This is the first time the regulators have provided examples on where reporting would be helpful by auditors and independent examiners when reporting matters that are relevant but not a legal requirement to report.
Today’s publication advocates a ‘when in doubt, report it’ approach and includes examples of relevant matters which may be reported:
insecure funding putting beneficiaries at risk – for example, a charity established to care for vulnerable adults and children is reliant on a single contract for 90% of its income in the reporting period and the trustees are uncertain whether they will be able to secure future funding at the current level when the contract is renewed the following year
donation that may indicate vulnerability to abuse – for example, a large donation is made via an intermediary organisation, restricted to teaching the strict beliefs of a particular religion and requires educational materials to be purchased from a specified overseas source
lack of financial oversight by the whole trustee body - for example, minutes show that the finances of a large charity are only considered annually during a presentation from the CEO
Nigel Davies, Head of Accountancy Services at the Charity Commission for England and Wales, said:
Last year’s Public Administration and Constitutional Affairs Committee report on Kids Company noted that auditors have been too reticent when it comes to reporting matters of concern that would be of interest to the regulator. Through this new publication we are encouraging and enabling the profession to step up and engage with us more readily on a proactive basis.
Myles McKeown, Head of Compliance and Enquiries at Charity Commission for Northern Ireland said:
With over 200,000 registered charities operating across the UK we as regulators cannot possibly upturn every stone, and so auditors and independent examiners have an incredibly important role to play in helping us regulate effectively.
Laura Anderson, Head of Professional Advice and Intelligence at OSCR said:
This document is a collaborative initiative between UK regulators. This joined up approach to guidance has enabled us to provide the most consistent and comprehensive insights on areas we encourage auditors to report to us, drawing on UK-wide experience across the sector.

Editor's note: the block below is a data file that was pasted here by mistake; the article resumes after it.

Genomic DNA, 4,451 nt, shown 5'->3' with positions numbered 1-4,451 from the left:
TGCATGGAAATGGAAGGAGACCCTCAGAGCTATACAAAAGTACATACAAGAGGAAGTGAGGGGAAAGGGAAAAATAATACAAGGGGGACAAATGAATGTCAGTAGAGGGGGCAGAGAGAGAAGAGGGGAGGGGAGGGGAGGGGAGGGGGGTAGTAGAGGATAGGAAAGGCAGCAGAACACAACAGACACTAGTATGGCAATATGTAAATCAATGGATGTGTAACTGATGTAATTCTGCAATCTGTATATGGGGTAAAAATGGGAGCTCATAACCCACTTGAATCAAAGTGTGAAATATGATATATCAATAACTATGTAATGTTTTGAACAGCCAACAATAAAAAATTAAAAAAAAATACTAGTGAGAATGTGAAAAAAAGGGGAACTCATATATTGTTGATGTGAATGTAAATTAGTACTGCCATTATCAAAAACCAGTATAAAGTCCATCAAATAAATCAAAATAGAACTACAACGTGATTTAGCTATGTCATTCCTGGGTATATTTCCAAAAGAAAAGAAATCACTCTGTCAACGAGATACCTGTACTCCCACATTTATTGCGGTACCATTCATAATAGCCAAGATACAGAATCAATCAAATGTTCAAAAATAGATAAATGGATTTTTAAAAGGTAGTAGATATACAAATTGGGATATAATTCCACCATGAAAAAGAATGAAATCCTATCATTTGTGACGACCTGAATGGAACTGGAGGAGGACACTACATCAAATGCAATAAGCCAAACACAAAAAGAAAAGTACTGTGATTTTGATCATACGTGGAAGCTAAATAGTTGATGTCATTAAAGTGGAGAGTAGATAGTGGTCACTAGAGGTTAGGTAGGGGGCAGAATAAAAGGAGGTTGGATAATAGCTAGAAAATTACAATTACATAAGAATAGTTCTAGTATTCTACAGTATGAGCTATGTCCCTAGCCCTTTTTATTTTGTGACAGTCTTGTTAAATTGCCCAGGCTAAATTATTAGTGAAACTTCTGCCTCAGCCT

Notes to editors
The Charity Commission is the independent regulator of charities in England and Wales. To find out more about our work, see our annual report.
Reporting of relevant matters of interest to UK charity regulators should be read alongside the guidance for auditors and independent examiners on reporting matters of material significance which is published by the UK charity regulators.
Information on how to make a report is available in Section 3.
There is no requirement for auditors or independent examiners to undertake any additional audit or examination work to identify relevant matters for reporting. The matters that are reported will be those identified during the course of an audit or independent examination. (See Section 2.2)
Minor issues – those that are immaterial to the accounts and matters that have no bearing on the use of charitable funds or assets - to do with honest mistakes in the governance of a charity do not need to be reported to a charity regulator. (See Section 2.3)
The Scottish Charity Regulator (OSCR) is the independent regulator and registrar of Scotland’s 23,500 charities and publishes the Scottish Charity Register at www.oscr.org.uk. Our vision is for charities in which the public has confidence and which provide public benefit.
The Charity Commission for Northern Ireland is the independent regulator of charities in Northern Ireland, established under the Charities Act (Northern Ireland) 2008, responsible for ensuring Northern Ireland has a dynamic and well governed charities sector in which the public can have confidence.